The enduring legacy of slavery and the Jim Crow era contribute to this growing divide. For instance, just 2% of the heavily subsidized mortgages made available by the Federal Housing Administration in the 30 years following the Great Depression went to non-White households. Homes are the biggest asset most middle-class families own, so this sort of federally sanctioned discrimination created a huge, inter-generational disadvantage for the Black and Latino families left out.

Modern public policy decisions rooted in expanding inequality also play a significant role. One such policy is America’s complex system of tax expenditures—essentially discounts handed out to certain groups and individuals that together total more than a half a trillion dollars in public spending each year.
One example is the mortgage interest deduction, a tax break designed to promote homeownership. Unfortunately, the deduction is only available to those who itemize their tax returns, which skews the beneficiaries heavily toward the already wealthy—who are disproportionally White.

Changing our priorities around tax incentives, as well as investments in bold new programs like Children’s Savings Accounts (CSA) and a federal jobs guarantee, could reverse the decades-long rise in the racial wealth divide. Had Congress instituted a robust universal CSA program in 1979—seeding small savings and investment accounts for all children that could mature as they grew older—the white-Latino wealth gap would have disappeared by now and the white-black gap would have dropped by 82%.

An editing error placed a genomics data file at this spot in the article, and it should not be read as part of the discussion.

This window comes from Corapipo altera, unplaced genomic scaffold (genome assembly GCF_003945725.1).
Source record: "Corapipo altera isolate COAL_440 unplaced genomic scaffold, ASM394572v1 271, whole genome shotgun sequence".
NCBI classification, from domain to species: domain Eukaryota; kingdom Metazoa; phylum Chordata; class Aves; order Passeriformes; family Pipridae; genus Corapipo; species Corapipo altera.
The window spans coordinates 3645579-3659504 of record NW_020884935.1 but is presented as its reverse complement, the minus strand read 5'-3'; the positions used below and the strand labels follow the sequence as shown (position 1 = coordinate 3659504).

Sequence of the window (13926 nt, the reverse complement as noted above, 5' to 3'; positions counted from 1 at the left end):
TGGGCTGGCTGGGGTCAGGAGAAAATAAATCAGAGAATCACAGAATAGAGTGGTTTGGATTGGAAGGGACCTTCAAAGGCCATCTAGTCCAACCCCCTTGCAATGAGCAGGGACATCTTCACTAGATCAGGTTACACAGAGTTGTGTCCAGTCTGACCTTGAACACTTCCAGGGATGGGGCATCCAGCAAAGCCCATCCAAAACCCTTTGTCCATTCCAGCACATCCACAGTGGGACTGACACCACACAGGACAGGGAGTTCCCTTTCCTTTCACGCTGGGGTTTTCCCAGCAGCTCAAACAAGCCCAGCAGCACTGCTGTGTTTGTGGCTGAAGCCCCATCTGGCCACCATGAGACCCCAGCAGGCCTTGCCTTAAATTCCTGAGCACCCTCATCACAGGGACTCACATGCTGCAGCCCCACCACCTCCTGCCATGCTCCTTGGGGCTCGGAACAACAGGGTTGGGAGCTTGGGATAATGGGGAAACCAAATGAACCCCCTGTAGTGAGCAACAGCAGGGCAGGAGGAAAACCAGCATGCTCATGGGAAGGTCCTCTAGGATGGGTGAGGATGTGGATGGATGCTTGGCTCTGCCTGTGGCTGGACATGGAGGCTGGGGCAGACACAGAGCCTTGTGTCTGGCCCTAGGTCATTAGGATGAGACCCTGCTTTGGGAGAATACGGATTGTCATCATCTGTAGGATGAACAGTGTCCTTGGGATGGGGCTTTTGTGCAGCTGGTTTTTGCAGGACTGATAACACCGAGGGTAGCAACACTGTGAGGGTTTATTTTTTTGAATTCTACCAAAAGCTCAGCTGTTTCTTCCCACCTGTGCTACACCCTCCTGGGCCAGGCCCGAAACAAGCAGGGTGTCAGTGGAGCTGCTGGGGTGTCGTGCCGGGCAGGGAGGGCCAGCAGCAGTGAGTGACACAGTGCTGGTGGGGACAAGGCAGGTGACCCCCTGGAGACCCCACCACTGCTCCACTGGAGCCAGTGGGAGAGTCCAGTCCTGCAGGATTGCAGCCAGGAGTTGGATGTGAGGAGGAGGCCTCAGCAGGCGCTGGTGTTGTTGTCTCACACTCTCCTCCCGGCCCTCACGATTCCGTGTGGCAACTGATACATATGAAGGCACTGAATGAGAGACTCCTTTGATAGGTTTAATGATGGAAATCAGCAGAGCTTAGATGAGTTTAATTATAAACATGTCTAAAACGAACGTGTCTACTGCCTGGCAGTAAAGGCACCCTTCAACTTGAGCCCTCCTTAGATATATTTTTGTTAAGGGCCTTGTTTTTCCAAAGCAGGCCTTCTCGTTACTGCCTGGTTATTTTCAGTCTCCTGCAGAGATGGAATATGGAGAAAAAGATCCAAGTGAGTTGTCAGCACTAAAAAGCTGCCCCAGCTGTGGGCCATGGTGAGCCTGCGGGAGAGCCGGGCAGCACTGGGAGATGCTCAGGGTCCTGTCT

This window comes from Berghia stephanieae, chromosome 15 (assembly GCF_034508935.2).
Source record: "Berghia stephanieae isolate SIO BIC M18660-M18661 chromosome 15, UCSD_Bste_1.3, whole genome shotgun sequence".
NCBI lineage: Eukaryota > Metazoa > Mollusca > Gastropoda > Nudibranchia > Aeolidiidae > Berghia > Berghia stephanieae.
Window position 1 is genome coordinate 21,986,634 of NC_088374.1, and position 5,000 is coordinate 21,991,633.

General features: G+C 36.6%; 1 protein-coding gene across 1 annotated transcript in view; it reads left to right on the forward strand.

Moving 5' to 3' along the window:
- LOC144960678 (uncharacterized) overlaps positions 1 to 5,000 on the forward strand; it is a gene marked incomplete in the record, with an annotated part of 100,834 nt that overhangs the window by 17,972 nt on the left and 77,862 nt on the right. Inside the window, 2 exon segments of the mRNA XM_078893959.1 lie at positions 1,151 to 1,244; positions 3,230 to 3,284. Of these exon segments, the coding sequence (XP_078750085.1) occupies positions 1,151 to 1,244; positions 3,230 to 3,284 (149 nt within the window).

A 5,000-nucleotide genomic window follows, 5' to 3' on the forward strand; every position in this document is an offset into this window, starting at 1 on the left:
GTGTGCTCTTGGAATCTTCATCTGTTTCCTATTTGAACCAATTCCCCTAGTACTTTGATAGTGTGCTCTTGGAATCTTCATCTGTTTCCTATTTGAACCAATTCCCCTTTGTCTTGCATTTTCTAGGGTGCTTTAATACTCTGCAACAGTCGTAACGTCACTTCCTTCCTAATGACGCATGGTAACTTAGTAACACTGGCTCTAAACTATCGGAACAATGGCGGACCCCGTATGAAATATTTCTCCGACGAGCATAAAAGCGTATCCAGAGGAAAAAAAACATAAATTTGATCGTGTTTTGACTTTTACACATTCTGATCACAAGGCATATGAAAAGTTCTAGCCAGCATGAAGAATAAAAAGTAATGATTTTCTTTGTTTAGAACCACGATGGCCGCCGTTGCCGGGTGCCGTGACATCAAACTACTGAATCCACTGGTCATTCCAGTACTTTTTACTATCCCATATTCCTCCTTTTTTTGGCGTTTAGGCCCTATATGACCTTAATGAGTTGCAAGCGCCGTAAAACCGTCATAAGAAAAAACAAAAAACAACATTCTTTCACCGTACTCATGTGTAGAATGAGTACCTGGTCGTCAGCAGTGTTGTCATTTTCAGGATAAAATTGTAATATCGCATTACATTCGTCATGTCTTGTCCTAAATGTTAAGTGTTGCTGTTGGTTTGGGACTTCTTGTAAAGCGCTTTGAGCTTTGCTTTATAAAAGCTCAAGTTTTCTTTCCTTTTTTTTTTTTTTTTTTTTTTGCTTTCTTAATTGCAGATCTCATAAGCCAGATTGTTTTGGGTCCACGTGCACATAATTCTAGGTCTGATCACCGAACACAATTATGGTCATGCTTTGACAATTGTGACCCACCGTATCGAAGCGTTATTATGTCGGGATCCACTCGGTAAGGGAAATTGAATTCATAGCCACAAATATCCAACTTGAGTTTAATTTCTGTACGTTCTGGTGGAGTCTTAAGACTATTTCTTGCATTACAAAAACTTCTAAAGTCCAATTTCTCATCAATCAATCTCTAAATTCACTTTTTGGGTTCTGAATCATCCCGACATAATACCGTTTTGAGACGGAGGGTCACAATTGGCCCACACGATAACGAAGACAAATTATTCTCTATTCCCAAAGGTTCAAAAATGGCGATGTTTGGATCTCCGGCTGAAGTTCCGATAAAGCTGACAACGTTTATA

Policy changes like these would require bold leadership from across the federal government, including Congress and the White House. In today’s political atmosphere, marked most often by scandal and regressive policy decrees as well as congressional gridlock, this does not appear forthcoming.

The good news, however, is that the policies needed to begin to turn the tide on our growing divide are readily at hand. We know what the problem is and how to fix it. Building the political will, and political power, to put such policies in play is the next step.

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It’s Not Too Late to Reverse the Road to Zero Wealth for Households of Color

What would U.S. society be like if a majority of families had no wealth – no savings, no home equity, no investments of any kind?

That is exactly where the country is headed if we continue on our current path toward economic dystopia for black and Latino families.

While we celebrate a modest reduction in poverty rates and an encouraging uptick in median income, as disclosed in this week’s Census report, the stagnation and decline of wealth remains a troubling indicator.